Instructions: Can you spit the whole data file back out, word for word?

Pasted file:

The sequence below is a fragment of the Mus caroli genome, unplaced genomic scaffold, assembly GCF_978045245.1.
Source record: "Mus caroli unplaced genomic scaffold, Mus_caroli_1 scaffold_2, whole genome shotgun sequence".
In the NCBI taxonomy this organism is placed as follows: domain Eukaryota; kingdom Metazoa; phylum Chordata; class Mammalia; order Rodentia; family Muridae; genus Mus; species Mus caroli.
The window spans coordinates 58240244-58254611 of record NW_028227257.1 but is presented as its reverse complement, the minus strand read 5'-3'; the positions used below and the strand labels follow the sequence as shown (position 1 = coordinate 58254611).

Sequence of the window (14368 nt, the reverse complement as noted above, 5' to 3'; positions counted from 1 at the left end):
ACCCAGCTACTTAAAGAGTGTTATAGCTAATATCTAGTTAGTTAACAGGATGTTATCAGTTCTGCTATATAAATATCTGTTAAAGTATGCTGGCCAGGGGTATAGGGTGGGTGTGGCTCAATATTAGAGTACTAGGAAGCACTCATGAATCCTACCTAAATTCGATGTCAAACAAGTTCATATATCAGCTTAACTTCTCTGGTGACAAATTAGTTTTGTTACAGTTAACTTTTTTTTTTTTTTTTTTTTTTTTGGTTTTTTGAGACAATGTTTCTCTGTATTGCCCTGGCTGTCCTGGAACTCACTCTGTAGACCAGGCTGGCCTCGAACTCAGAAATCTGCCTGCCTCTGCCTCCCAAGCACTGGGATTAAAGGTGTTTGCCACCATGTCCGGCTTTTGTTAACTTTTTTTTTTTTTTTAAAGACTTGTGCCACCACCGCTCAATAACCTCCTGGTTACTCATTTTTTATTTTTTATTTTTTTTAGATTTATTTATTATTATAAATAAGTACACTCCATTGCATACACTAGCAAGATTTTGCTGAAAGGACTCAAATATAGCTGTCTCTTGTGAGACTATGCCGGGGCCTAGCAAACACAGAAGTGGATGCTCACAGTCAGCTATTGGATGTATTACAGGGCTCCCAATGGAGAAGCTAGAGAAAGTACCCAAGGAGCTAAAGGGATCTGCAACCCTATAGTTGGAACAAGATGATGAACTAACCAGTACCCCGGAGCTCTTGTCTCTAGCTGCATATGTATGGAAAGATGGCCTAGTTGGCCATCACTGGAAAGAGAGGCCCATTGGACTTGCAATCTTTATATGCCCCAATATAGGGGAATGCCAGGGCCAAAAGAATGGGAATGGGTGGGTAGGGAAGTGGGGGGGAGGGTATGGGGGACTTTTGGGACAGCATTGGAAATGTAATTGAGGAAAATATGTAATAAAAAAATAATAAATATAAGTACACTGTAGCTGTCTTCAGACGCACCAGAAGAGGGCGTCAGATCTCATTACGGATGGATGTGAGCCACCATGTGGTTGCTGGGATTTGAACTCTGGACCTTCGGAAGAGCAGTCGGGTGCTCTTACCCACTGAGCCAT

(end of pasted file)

The sequence below is a fragment of the Mus caroli genome, unplaced genomic scaffold, assembly GCF_978045245.1.
Source record: "Mus caroli unplaced genomic scaffold, Mus_caroli_1 scaffold_2, whole genome shotgun sequence".
In the NCBI taxonomy this organism is placed as follows: domain Eukaryota; kingdom Metazoa; phylum Chordata; class Mammalia; order Rodentia; family Muridae; genus Mus; species Mus caroli.
The window spans coordinates 58240244-58254611 of record NW_028227257.1 but is presented as its reverse complement, the minus strand read 5'-3'; the positions used below and the strand labels follow the sequence as shown (position 1 = coordinate 58254611).

Sequence of the window (14368 nt, the reverse complement as noted above, 5' to 3'; positions counted from 1 at the left end):
ACCCAGCTACTTAAAGAGTGTTATAGCTAATATCTAGTTAGTTAACAGGATGTTATCAGTTCTGCTATATAAATATCTGTTAAAGTATGCTGGCCAGGGGTATAGGGTGGGTGTGGCTCAATATTAGAGTACTAGGAAGCACTCATGAATCCTACCTAAATTCGATGTCAAACAAGTTCATATATCAGCTTAACTTCTCTGGTGACAAATTAGTTTTGTTACAGTTAACTTTTTTTTTTTTTTTTTTTTTTTTGGTTTTTTGAGACAATGTTTCTCTGTATTGCCCTGGCTGTCCTGGAACTCACTCTGTAGACCAGGCTGGCCTCGAACTCAGAAATCTGCCTGCCTCTGCCTCCCAAGCACTGGGATTAAAGGTGTTTGCCACCATGTCCGGCTTTTGTTAACTTTTTTTTTTTTTTTAAAGACTTGTGCCACCACCGCTCAATAACCTCCTGGTTACTCATTTTTTATTTTTTATTTTTTTTAGATTTATTTATTATTATAAATAAGTACACTCCATTGCATACACTAGCAAGATTTTGCTGAAAGGACTCAAATATAGCTGTCTCTTGTGAGACTATGCCGGGGCCTAGCAAACACAGAAGTGGATGCTCACAGTCAGCTATTGGATGTATTACAGGGCTCCCAATGGAGAAGCTAGAGAAAGTACCCAAGGAGCTAAAGGGATCTGCAACCCTATAGTTGGAACAAGATGATGAACTAACCAGTACCCCGGAGCTCTTGTCTCTAGCTGCATATGTATGGAAAGATGGCCTAGTTGGCCATCACTGGAAAGAGAGGCCCATTGGACTTGCAATCTTTATATGCCCCAATATAGGGGAATGCCAGGGCCAAAAGAATGGGAATGGGTGGGTAGGGAAGTGGGGGGGAGGGTATGGGGGACTTTTGGGACAGCATTGGAAATGTAATTGAGGAAAATATGTAATAAAAAAATAATAAATATAAGTACACTGTAGCTGTCTTCAGACGCACCAGAAGAGGGCGTCAGATCTCATTACGGATGGATGTGAGCCACCATGTGGTTGCTGGGATTTGAACTCTGGACCTTCGGAAGAGCAGTCGGGTGCTCTTACCCACTGAGCCAT